With everything going on surround the NSA and privacy, a lot of people are nervous about just about every form of security. The latest is Wi-Fi passwords. Michael Horowitz of Computer World is reporting that Google knows all the Wi-Fi passwords that are stored on your Android devices. He states that in Android 2.3.4, if you go to Settings/Privacy and choose “Backup my settings” it will backup your Wi-Fi password on Google servers. Now fast forward to Android 4.2. If you go to Settings/Backup and reset, the option for “Backup my data” specifically says, “Backup application data, Wi-Fi passwords, and other settings to Google servers.”
Also take a look at this snippet from the Android 2.3.4 users guide (page 374)…..
Check to back up some of your personal data to Google servers, with your Google Account. If you replace your phone, you can restore the data you’ve backed up, the first time you sign in with your Google Account. If you check this option, a wide variety of you personal data is backed up, including your Wi-Fi passwords, Browser bookmarks, a list of the applications you’ve installed, the words you’ve added to the dictionary used by the onscreen keyboard, and most of the settings that you configure with the Settings application. Some third-party applications may also take advantage of this feature, so you can restore your data if you reinstall an application. If you uncheck this option, you stop backing up your data to your account, and any existing backups are deleted from Google servers.
Something similar is stated in the Galaxy Nexus user guide (page 97)….
If you check this option, a wide variety of your personal data is backed up automatically, including your Wi-Fi passwords, Browser bookmarks, a list of the apps you’ve installed from the Market app, the words you’ve added to the dictionary used by the onscreen keyboard, and most of your customized settings. Some third-party apps may also take advantage of this feature, so you can restore your data if you reinstall an app. If you uncheck this option, your data stops getting backed up, and any existing backups are deleted from Google servers.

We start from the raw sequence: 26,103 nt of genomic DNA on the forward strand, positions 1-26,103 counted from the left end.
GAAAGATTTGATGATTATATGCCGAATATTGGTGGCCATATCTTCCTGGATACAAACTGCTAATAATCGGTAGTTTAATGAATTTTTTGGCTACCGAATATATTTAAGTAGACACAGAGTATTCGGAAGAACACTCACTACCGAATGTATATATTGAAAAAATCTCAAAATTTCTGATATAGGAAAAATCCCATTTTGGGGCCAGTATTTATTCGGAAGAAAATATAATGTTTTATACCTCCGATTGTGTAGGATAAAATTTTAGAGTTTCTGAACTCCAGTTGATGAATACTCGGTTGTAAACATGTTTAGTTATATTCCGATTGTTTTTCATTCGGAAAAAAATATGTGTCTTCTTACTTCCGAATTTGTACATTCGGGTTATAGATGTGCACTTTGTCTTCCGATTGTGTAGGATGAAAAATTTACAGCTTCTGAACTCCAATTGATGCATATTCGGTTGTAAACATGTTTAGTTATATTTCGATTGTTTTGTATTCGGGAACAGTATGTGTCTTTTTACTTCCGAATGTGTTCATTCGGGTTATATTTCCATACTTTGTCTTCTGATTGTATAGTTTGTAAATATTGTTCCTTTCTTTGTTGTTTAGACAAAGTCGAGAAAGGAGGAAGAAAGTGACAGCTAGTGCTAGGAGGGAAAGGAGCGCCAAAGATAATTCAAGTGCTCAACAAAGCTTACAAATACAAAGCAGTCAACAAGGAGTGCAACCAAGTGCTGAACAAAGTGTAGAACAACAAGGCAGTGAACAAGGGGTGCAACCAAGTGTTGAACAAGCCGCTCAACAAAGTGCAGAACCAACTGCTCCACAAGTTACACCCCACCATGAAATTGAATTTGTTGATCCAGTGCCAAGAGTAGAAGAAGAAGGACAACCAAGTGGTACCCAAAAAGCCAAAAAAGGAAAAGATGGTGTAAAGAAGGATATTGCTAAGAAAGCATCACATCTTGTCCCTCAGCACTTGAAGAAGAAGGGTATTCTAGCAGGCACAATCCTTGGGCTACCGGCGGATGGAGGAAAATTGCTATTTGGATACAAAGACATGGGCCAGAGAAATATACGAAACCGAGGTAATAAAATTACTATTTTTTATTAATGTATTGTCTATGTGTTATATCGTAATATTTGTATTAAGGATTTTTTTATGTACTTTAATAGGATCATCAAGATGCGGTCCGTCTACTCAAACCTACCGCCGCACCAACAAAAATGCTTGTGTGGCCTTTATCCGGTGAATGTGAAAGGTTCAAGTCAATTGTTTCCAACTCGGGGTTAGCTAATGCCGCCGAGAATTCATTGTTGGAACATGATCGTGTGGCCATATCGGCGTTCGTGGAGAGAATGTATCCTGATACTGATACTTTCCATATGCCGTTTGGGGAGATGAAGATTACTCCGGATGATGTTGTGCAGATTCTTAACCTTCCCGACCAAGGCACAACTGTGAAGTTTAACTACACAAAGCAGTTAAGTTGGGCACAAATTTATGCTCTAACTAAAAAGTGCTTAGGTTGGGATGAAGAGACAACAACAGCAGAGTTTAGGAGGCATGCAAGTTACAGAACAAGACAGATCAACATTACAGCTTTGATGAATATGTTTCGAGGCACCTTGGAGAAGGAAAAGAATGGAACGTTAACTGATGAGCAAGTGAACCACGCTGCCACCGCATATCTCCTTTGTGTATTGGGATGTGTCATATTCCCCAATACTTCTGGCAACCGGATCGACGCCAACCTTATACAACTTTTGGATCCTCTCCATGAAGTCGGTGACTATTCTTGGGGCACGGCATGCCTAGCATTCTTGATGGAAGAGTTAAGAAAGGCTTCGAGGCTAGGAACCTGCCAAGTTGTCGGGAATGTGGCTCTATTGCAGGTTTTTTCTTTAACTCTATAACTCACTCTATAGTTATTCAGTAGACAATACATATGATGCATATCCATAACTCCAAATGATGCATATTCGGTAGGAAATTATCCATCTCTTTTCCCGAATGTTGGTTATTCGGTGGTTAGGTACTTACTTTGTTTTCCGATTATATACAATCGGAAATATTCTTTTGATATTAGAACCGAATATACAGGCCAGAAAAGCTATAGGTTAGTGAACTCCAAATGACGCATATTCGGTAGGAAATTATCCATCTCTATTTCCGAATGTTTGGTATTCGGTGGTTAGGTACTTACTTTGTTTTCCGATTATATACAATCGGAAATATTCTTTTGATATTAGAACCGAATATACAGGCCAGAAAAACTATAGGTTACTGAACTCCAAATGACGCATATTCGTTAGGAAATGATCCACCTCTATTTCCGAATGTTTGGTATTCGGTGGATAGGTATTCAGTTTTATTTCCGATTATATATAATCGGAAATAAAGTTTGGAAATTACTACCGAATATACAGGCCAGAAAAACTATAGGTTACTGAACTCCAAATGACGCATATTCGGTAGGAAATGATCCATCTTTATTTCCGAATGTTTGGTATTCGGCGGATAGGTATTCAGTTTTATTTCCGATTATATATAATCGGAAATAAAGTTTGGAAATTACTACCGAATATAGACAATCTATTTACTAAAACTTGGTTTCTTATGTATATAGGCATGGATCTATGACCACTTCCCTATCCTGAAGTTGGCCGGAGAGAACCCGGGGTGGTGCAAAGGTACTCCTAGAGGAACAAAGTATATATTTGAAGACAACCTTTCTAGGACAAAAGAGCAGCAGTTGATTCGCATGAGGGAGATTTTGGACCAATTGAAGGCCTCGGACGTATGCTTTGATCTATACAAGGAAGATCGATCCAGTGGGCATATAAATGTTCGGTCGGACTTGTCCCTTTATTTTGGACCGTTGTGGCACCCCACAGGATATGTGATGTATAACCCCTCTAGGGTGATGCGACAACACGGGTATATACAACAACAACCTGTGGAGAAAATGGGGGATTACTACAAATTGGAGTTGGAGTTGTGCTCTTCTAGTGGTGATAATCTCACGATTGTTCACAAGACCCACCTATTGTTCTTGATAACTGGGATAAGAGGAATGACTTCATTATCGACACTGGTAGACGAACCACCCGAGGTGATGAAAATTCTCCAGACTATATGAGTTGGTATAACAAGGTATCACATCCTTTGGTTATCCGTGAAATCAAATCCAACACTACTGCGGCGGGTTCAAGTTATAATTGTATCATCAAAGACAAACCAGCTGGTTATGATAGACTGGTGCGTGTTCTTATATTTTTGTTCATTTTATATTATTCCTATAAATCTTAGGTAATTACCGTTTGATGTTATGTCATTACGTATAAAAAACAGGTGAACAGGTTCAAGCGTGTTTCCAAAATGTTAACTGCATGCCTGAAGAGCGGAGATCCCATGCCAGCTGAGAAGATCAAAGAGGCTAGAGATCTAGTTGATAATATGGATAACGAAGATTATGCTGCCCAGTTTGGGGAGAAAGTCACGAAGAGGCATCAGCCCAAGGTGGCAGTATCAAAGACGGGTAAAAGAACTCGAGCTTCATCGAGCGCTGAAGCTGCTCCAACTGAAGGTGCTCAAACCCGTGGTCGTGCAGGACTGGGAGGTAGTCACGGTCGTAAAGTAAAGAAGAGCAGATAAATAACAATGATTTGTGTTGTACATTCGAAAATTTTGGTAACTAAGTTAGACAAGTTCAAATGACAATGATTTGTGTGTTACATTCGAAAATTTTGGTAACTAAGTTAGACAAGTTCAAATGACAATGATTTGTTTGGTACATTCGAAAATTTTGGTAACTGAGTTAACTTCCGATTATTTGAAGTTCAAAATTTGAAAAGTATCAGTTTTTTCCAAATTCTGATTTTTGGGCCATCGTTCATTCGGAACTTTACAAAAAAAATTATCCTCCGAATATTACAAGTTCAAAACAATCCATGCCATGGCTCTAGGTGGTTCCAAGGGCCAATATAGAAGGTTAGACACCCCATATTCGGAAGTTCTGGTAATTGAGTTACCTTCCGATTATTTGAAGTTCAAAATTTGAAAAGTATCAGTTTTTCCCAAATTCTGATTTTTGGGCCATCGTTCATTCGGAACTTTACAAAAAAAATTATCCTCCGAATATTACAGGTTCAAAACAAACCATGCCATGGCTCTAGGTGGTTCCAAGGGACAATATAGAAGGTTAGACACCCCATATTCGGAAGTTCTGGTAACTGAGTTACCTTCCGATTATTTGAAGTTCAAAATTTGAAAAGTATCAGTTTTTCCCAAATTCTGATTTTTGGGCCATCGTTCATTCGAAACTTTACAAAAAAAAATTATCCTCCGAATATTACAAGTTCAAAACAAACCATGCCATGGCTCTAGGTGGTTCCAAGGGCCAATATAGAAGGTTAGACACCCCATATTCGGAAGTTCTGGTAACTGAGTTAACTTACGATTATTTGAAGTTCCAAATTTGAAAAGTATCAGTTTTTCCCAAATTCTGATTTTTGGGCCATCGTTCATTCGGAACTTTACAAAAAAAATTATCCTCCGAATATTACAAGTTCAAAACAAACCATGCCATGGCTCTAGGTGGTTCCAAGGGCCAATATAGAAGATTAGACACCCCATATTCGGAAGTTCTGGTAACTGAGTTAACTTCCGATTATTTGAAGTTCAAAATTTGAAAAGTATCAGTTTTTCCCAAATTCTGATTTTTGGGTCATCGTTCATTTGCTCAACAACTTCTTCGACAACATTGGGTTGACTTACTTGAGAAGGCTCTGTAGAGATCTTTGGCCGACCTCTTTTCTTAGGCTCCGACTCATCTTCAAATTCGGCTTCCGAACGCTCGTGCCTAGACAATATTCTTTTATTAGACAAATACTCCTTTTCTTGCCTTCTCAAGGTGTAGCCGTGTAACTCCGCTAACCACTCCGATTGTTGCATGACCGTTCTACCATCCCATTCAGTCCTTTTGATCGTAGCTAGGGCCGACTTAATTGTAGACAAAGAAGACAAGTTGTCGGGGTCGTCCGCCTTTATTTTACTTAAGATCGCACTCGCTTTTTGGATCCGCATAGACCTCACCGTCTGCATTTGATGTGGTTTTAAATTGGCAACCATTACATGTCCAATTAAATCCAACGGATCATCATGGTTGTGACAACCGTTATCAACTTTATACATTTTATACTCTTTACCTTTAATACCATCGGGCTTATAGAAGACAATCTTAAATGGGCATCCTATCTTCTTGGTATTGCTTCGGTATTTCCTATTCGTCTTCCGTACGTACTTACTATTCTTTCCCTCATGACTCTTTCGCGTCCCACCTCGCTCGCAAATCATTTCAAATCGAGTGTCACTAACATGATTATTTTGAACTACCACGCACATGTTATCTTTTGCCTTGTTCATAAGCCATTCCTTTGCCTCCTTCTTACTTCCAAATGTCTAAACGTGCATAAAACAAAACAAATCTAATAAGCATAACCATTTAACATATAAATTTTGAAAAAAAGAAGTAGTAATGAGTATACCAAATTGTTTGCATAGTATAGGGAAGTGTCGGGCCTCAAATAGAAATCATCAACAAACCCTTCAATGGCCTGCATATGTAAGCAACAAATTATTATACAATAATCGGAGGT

Obviously Google encrypts the information that is stored on their servers, but they can decrypt the info if the NSA wants it. I personally don’t have a problem with that. Again, if you are a criminal, than I really don’t care. My concern is hacks. If someone can hack into Google’s servers, could they potentially get my Wi-Fi password and do something malicious to me? This is not necessarily an issue with Google, as this is the case with just about any cloud service you use. Many people use other online cloud services to store other personal passwords and files. I personally don’t think someone is sitting at these companies and looking at all my information. Who am I that they would care? The only concern to me is hackers. Now if you are going to trust someone to keep your information safe from hackers (not necessarily the NSA), Google is probably the one company that you can.
Google did make the following comment….
Our optional ‘Backup my data’ feature makes it easier to switch to a new Android device by using your Google Account and password to restore some of your previous settings. This helps you avoid the hassle of setting up a new device from scratch. At any point, you can disable this feature, which will cause data to be erased. This data is encrypted in transit, accessible only when the user has an authenticated connection to Google and stored at Google data centers, which have strong protections against digital and physical attacks.
So you can opt out, but does Google still have access to your plain text file stored on your phone? I have no idea, and again for Google to go after that, it would mean the person is considered dangerous, and again, I don’t have a problem with that. If you are truly concerned, than I would opt out of backing up such data, but if you do, be sure to change your Wi-Fi password. It’s not a 100% guarantee, but it’s your best defense.